BOOK TEN: 1812
28. CHAPTER XXVIII
At the battle of Borodino Napoleon shot at no one and killed no one.
That was all done by the soldiers. Therefore it was not he who
The French soldiers went to kill and be killed at the battle of
Borodino not because of Napoleon's orders but by their own volition.
The whole army- French, Italian, German, Polish, and Dutch- hungry,
ragged, and weary of the campaign, felt at the sight of an army
blocking their road to Moscow that the wine was drawn and must be
drunk. Had Napoleon then forbidden them to fight the Russians, they
would have killed him and have proceeded to fight the Russians because
it was inevitable.
When they heard Napoleon's proclamation offering them, as
compensation for mutilation and death, the words of posterity about
their having been in the battle before Moscow, they cried "Vive
l'Empereur!" just as they had cried "Vive l'Empereur!" at the sight of
the portrait of the boy piercing the terrestrial globe with a toy
stick, and just as they would have cried "Vive l'Empereur!" at any
nonsense that might be told them. There was nothing left for them to
do but cry "Vive l'Empereur!" and go to fight, in order to get food
and rest as conquerors in Moscow. So it was not because of
Napoleon's commands that they killed their fellow men.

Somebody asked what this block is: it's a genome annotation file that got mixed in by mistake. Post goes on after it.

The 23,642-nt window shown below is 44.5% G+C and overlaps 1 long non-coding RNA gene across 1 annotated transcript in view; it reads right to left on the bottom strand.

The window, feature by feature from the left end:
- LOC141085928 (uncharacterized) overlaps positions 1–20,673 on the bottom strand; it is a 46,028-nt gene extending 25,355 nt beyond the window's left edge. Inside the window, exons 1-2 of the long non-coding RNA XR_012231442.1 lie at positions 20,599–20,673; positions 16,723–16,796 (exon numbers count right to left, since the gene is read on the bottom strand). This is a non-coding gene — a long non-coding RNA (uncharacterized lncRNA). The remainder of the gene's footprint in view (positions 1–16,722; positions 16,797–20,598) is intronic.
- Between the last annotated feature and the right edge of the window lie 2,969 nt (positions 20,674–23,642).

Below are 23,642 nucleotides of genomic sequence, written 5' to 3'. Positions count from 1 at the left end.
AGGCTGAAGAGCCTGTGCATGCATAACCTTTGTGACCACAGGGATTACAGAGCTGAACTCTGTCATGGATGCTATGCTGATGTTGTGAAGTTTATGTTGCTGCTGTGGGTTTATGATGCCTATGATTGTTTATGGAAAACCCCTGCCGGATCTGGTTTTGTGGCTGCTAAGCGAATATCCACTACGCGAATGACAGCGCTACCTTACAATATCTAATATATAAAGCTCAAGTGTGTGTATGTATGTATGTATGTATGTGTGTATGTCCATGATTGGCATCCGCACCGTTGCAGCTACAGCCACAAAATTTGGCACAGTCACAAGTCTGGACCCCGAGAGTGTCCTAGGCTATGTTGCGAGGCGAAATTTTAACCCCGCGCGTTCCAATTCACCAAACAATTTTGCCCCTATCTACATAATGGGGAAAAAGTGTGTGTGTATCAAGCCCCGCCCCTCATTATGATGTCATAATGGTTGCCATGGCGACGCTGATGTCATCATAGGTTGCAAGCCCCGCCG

And it was not Napoleon who directed the course of the battle, for
none of his orders were executed and during the battle he did not know
what was going on before him. So the way in which these people
killed one another was not decided by Napoleon's will but occurred
independently of him, in accord with the will of hundreds of thousands
of people who took part in the common action. It only seemed to
Napoleon that it all took place by his will. And so the question
whether he had or had not a cold has no more historic interest than
the cold of the least of the transport soldiers.
Moreover, the assertion made by various writers that his cold was
the cause of his dispositions not being as well planned as on former
occasions, and of his orders during the battle not being as good as
previously, is quite baseless, which again shows that Napoleon's
cold on the twenty-sixth of August was unimportant.